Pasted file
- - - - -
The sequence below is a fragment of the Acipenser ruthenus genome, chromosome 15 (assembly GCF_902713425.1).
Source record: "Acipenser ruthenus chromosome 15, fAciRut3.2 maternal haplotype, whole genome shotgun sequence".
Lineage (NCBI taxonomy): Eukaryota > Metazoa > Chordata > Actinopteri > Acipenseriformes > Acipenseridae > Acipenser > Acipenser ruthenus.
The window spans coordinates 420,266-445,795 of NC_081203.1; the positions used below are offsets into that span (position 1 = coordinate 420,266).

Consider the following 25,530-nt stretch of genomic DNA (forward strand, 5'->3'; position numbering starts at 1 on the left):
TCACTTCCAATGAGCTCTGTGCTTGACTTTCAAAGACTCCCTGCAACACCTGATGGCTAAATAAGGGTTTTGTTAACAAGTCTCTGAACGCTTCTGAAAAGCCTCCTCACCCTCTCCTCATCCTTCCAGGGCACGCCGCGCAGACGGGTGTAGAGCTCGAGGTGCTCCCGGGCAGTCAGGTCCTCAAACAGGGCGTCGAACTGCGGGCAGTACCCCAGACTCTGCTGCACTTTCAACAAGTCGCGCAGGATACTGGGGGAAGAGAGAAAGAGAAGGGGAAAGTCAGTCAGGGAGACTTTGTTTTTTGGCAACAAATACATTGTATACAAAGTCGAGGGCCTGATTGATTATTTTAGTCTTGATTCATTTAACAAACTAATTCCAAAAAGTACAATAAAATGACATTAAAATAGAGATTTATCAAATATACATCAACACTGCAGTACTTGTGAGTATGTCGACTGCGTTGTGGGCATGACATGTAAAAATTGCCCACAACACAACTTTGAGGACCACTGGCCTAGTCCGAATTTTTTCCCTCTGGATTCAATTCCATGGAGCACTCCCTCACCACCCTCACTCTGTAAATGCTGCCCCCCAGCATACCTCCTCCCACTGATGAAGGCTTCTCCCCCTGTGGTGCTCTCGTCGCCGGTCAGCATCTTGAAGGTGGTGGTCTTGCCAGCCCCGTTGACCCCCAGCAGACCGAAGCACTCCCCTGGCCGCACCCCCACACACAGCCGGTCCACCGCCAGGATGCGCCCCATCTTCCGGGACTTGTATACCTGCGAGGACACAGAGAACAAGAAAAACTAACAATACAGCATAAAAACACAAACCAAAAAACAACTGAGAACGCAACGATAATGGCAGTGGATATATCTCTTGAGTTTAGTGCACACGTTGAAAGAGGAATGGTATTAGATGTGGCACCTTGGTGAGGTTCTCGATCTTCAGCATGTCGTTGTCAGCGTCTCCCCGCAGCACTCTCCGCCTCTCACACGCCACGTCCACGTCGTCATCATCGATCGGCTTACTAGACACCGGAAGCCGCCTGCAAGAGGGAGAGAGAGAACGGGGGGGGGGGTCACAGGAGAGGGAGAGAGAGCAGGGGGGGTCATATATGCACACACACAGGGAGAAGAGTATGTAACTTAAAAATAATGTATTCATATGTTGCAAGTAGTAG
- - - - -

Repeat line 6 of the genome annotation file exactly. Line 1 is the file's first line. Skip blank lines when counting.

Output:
TCACTTCCAATGAGCTCTGTGCTTGACTTTCAAAGACTCCCTGCAACACCTGATGGCTAAATAAGGGTTTTGTTAACAAGTCTCTGAACGCTTCTGAAAAGCCTCCTCACCCTCTCCTCATCCTTCCAGGGCACGCCGCGCAGACGGGTGTAGAGCTCGAGGTGCTCCCGGGCAGTCAGGTCCTCAAACAGGGCGTCGAACTGCGGGCAGTACCCCAGACTCTGCTGCACTTTCAACAAGTCGCGCAGGATACTGGGGGAAGAGAGAAAGAGAAGGGGAAAGTCAGTCAGGGAGACTTTGTTTTTTGGCAACAAATACATTGTATACAAAGTCGAGGGCCTGATTGATTATTTTAGTCTTGATTCATTTAACAAACTAATTCCAAAAAGTACAATAAAATGACATTAAAATAGAGATTTATCAAATATACATCAACACTGCAGTACTTGTGAGTATGTCGACTGCGTTGTGGGCATGACATGTAAAAATTGCCCACAACACAACTTTGAGGACCACTGGCCTAGTCCGAATTTTTTCCCTCTGGATTCAATTCCATGGAGCACTCCCTCACCACCCTCACTCTGTAAATGCTGCCCCCCAGCATACCTCCTCCCACTGATGAAGGCTTCTCCCCCTGTGGTGCTCTCGTCGCCGGTCAGCATCTTGAAGGTGGTGGTCTTGCCAGCCCCGTTGACCCCCAGCAGACCGAAGCACTCCCCTGGCCGCACCCCCACACACAGCCGGTCCACCGCCAGGATGCGCCCCATCTTCCGGGACTTGTATACCTGCGAGGACACAGAGAACAAGAAAAACTAACAATACAGCATAAAAACACAAACCAAAAAACAACTGAGAACGCAACGATAATGGCAGTGGATATATCTCTTGAGTTTAGTGCACACGTTGAAAGAGGAATGGTATTAGATGTGGCACCTTGGTGAGGTTCTCGATCTTCAGCATGTCGTTGTCAGCGTCTCCCCGCAGCACTCTCCGCCTCTCACACGCCACGTCCACGTCGTCATCATCGATCGGCTTACTAGACACCGGAAGCCGCCTGCAAGAGGGAGAGAGAGAACGGGGGGGGGGGTCACAGGAGAGGGAGAGAGAGCAGGGGGGGTCATATATGCACACACACAGGGAGAAGAGTATGTAACTTAAAAATAATGTATTCATATGTTGCAAGTAGTAG